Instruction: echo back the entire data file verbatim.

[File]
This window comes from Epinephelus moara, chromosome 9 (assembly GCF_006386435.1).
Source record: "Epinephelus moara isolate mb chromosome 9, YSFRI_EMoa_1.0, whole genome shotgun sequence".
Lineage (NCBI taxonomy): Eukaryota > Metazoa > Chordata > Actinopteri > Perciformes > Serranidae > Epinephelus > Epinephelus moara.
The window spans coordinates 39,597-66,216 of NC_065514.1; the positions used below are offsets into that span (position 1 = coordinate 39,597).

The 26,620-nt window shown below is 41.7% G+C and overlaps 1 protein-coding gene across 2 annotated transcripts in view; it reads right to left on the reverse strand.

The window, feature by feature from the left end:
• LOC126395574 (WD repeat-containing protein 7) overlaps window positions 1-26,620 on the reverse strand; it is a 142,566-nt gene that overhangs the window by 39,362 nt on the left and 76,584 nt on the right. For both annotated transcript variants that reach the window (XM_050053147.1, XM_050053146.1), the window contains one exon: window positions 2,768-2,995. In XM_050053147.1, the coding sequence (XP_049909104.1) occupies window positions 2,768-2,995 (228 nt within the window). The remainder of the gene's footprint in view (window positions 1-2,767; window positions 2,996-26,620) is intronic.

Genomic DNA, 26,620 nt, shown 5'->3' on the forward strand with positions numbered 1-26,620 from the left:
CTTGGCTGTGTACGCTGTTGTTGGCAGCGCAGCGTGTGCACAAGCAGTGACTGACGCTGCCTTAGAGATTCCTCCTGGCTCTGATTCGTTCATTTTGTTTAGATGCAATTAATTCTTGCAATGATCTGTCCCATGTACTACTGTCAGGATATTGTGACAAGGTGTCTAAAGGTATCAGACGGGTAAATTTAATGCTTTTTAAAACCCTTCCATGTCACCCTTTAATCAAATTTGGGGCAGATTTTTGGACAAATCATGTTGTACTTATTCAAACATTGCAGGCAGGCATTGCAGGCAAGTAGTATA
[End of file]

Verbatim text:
This window comes from Epinephelus moara, chromosome 9 (assembly GCF_006386435.1).
Source record: "Epinephelus moara isolate mb chromosome 9, YSFRI_EMoa_1.0, whole genome shotgun sequence".
Lineage (NCBI taxonomy): Eukaryota > Metazoa > Chordata > Actinopteri > Perciformes > Serranidae > Epinephelus > Epinephelus moara.
The window spans coordinates 39,597-66,216 of NC_065514.1; the positions used below are offsets into that span (position 1 = coordinate 39,597).

The 26,620-nt window shown below is 41.7% G+C and overlaps 1 protein-coding gene across 2 annotated transcripts in view; it reads right to left on the reverse strand.

The window, feature by feature from the left end:
• LOC126395574 (WD repeat-containing protein 7) overlaps window positions 1-26,620 on the reverse strand; it is a 142,566-nt gene that overhangs the window by 39,362 nt on the left and 76,584 nt on the right. For both annotated transcript variants that reach the window (XM_050053147.1, XM_050053146.1), the window contains one exon: window positions 2,768-2,995. In XM_050053147.1, the coding sequence (XP_049909104.1) occupies window positions 2,768-2,995 (228 nt within the window). The remainder of the gene's footprint in view (window positions 1-2,767; window positions 2,996-26,620) is intronic.

Genomic DNA, 26,620 nt, shown 5'->3' on the forward strand with positions numbered 1-26,620 from the left:
CTTGGCTGTGTACGCTGTTGTTGGCAGCGCAGCGTGTGCACAAGCAGTGACTGACGCTGCCTTAGAGATTCCTCCTGGCTCTGATTCGTTCATTTTGTTTAGATGCAATTAATTCTTGCAATGATCTGTCCCATGTACTACTGTCAGGATATTGTGACAAGGTGTCTAAAGGTATCAGACGGGTAAATTTAATGCTTTTTAAAACCCTTCCATGTCACCCTTTAATCAAATTTGGGGCAGATTTTTGGACAAATCATGTTGTACTTATTCAAACATTGCAGGCAGGCATTGCAGGCAAGTAGTATA